Senge acknowledges that while the disciplines are vital, the deep learning cycle is difficult to initiate. The skills needed may take years to master. Let me examine the disciplines for you. Systems Thinking involves participation at all levels. It is not top-down or bottom-up. Organizational learning is energized at all levels. Senge sites as an example the success of Federal Express. The change came from hundreds of little things that employees were doing differently. The customers began to notice a more open and collaborative organization. Pat Wallis, a Fed Ex managing director coordinated a learning laboratory project there. He said, “You are what you eat. If you start thinking differently you see things differently, and all your actions start to change.” In understanding systems thinking one must learn to recognize the ramifications of the actions that are chosen. And also, must recognize the trade offs as well. Everyone in the organization must look at the whole together. There is interdependencies within the system. Systems thinking will certainly bring out the need for collaboration. There must be a commitment to continually examine how the system is working. Leverage for effective change increases as you move toward understanding intangible elements. You can then come closer to seeing underlying reasons for the more tangible elements that exist. A new awareness can actually bring a sense of hope. It is vital that team members in the organization have permission from top management to pursue its understanding. The ideas must be taken seriously. Team members should be willing to take a stand even if their ideas are not popular. By taking part in the change the team members will understand it. Team members must be allowed to experiment and act. An organization must first understand their own situation in order to begin the groundwork for systems understanding.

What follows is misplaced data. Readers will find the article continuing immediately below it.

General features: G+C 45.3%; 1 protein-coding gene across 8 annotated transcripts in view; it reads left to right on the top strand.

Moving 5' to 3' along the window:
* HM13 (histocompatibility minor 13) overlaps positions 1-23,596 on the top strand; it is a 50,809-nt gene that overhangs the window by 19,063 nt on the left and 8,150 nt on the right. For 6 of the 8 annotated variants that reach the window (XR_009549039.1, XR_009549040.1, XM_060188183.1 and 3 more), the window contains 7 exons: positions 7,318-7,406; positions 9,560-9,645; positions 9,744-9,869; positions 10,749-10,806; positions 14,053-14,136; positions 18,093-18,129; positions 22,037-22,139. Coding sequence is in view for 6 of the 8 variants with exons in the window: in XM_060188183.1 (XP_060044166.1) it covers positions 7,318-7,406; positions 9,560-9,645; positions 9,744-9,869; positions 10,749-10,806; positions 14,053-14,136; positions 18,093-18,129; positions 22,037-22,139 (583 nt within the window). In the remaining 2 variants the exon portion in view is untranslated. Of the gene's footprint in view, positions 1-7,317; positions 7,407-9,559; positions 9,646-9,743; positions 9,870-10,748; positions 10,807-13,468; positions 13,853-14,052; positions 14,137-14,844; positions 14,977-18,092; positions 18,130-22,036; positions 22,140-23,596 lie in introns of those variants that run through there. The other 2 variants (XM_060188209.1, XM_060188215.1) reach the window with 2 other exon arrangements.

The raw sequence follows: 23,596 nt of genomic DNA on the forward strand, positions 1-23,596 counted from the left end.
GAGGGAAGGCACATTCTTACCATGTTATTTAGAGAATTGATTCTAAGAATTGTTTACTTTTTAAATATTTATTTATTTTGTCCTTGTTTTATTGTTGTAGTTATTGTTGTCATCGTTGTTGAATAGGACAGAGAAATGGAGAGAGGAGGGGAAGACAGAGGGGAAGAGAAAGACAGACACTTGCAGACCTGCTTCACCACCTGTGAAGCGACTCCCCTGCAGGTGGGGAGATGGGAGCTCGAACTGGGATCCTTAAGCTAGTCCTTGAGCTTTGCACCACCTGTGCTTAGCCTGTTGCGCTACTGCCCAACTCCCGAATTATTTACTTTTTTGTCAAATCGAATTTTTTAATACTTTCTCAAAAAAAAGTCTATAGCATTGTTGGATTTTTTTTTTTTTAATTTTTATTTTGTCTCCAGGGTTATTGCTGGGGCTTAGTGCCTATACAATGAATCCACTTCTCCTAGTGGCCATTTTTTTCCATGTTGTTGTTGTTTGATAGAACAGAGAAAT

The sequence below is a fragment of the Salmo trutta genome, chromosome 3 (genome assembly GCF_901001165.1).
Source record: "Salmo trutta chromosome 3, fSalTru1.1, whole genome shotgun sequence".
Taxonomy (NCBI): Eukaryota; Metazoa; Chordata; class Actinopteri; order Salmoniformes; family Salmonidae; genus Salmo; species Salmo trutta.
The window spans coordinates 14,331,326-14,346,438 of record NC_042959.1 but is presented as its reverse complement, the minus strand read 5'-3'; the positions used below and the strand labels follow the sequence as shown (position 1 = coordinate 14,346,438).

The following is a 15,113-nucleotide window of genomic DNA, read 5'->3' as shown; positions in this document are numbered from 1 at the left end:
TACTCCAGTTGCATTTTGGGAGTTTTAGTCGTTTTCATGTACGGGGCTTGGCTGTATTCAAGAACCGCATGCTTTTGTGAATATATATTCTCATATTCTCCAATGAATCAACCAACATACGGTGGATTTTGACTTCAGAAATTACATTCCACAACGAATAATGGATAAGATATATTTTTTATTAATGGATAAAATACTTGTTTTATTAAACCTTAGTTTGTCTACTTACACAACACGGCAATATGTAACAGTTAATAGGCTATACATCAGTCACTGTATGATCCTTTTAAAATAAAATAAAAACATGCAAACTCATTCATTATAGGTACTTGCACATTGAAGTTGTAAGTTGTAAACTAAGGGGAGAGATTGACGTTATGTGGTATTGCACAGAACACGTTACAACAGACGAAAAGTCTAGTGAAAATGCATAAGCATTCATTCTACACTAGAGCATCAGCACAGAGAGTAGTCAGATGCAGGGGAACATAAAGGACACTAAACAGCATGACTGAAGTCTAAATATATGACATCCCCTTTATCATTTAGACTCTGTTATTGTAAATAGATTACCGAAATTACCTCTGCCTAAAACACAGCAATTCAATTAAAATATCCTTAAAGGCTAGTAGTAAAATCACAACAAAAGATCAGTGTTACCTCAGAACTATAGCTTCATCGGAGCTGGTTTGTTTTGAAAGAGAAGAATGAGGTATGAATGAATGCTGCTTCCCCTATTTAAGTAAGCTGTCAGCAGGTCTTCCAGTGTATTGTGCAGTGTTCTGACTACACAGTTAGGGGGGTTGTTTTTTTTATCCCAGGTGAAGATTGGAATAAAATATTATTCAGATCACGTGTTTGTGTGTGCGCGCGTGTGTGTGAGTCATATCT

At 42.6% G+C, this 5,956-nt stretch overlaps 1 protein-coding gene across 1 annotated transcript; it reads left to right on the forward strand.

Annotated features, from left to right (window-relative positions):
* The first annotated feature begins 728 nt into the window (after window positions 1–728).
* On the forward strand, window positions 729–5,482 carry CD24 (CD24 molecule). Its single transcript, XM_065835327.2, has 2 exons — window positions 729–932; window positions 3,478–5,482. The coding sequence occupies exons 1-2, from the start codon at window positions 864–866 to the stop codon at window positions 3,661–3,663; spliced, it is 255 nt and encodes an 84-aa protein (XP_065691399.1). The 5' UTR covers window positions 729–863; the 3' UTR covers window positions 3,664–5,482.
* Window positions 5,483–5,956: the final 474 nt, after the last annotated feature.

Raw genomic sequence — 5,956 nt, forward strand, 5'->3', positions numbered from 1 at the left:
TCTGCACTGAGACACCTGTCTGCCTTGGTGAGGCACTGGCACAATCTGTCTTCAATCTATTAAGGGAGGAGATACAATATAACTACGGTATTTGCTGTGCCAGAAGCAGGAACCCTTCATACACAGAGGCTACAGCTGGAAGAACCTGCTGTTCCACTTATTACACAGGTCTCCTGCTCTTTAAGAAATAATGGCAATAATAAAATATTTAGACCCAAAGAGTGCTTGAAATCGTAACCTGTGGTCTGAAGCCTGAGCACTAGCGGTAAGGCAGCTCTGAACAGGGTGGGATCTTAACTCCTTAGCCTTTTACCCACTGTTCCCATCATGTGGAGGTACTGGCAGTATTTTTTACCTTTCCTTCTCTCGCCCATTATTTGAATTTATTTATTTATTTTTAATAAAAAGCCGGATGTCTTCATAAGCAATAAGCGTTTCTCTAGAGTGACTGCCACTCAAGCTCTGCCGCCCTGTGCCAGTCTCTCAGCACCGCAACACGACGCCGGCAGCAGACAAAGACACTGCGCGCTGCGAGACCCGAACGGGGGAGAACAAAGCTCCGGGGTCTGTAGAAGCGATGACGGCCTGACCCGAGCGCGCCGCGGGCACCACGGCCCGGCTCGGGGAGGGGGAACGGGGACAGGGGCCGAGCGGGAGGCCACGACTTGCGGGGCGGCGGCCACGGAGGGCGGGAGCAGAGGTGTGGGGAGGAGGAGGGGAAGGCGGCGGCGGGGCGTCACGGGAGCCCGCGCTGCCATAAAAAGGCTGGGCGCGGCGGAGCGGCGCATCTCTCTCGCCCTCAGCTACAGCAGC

The team should first present an issue that is important. An inquiry should be made by the team into something that is important, and something the teams wants to understand. The problem examined should be a chronic one. Choose a problem of limited scope. The problem examined should have a know history. An accurate description of the problem should be examined. The process of discover diagnosis is all part of systems thinking,( a neutral third partly can help guide an issue). The problem should be stated without presenting your solution up front. As you present the problem you should not be judgmental. After identifying the problem the team should be allowed to share their stories. This is called model building. The team can apply archetypes to fit their stories. The key archetypes are “ Fixes that Backfire, Limits to Growth, Shifting the Burden, and Tragedy of the Commons. “ These archetypes are tools that a manager can use to construct a hypothesis about the governing forces of the system. This will become part of a diagnostic repertoire. You will simply start by guessing which archetype applies to your situation. Peter Senge gives many examples of these archetypes in the fieldbook helping the reader to become aware of systemic structures. Once the understanding develops, one is compelled to redesign them.
Come back to the site soon to read more on The Fifth Discipline Fieldbook